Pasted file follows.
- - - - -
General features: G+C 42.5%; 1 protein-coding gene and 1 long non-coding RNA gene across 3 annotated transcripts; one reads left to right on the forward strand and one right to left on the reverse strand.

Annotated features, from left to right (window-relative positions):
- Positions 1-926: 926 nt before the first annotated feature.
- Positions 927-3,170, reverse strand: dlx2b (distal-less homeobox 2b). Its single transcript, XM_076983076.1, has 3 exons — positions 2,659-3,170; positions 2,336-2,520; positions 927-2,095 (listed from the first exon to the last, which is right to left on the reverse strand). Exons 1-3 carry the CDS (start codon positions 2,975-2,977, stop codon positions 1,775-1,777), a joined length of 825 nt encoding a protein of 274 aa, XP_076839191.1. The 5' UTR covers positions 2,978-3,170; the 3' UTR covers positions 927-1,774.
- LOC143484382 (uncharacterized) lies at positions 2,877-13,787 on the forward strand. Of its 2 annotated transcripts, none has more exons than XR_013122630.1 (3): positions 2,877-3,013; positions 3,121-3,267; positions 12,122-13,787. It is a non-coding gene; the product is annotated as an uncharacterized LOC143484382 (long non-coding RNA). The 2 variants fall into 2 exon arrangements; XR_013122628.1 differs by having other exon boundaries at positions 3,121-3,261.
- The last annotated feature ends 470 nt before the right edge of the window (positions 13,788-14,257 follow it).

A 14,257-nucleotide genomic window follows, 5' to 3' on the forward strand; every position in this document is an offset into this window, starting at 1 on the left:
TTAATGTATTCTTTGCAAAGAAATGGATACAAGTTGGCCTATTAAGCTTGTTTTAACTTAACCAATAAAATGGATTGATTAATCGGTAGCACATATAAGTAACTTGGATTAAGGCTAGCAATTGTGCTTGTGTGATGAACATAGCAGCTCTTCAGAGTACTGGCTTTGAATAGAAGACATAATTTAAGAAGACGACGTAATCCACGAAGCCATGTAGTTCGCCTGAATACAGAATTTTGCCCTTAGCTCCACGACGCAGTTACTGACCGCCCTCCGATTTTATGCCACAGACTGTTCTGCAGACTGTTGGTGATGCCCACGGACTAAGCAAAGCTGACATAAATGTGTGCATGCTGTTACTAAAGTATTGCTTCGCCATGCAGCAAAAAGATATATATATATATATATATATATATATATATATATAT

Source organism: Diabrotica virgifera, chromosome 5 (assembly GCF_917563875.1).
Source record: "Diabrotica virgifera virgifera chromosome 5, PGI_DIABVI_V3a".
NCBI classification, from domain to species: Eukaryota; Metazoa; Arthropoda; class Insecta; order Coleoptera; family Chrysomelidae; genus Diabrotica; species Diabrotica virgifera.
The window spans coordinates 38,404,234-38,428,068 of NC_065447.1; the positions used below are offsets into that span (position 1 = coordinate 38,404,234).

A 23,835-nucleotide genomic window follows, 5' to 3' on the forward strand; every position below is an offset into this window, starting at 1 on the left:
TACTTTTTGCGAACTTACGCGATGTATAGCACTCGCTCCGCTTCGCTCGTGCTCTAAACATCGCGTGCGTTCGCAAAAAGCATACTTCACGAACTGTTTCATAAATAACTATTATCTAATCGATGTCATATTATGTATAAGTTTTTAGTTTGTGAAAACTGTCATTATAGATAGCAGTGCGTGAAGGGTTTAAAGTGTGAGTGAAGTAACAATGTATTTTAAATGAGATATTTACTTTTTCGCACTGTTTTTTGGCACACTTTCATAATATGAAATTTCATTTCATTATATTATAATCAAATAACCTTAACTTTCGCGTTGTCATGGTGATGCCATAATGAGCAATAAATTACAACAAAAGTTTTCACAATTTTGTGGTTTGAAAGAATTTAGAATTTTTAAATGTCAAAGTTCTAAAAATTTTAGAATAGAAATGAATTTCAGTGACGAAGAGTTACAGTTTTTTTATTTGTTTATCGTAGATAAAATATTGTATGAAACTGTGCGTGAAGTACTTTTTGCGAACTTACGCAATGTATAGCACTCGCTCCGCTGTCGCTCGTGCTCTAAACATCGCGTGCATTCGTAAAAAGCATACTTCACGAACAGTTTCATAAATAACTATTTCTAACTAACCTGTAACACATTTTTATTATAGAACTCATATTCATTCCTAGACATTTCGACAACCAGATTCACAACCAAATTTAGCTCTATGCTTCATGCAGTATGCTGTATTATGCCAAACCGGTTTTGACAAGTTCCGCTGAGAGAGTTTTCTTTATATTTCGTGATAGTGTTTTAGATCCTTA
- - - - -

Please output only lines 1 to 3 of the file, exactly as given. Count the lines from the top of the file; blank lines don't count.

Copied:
General features: G+C 42.5%; 1 protein-coding gene and 1 long non-coding RNA gene across 3 annotated transcripts; one reads left to right on the forward strand and one right to left on the reverse strand.

Annotated features, from left to right (window-relative positions):
- Positions 1-926: 926 nt before the first annotated feature.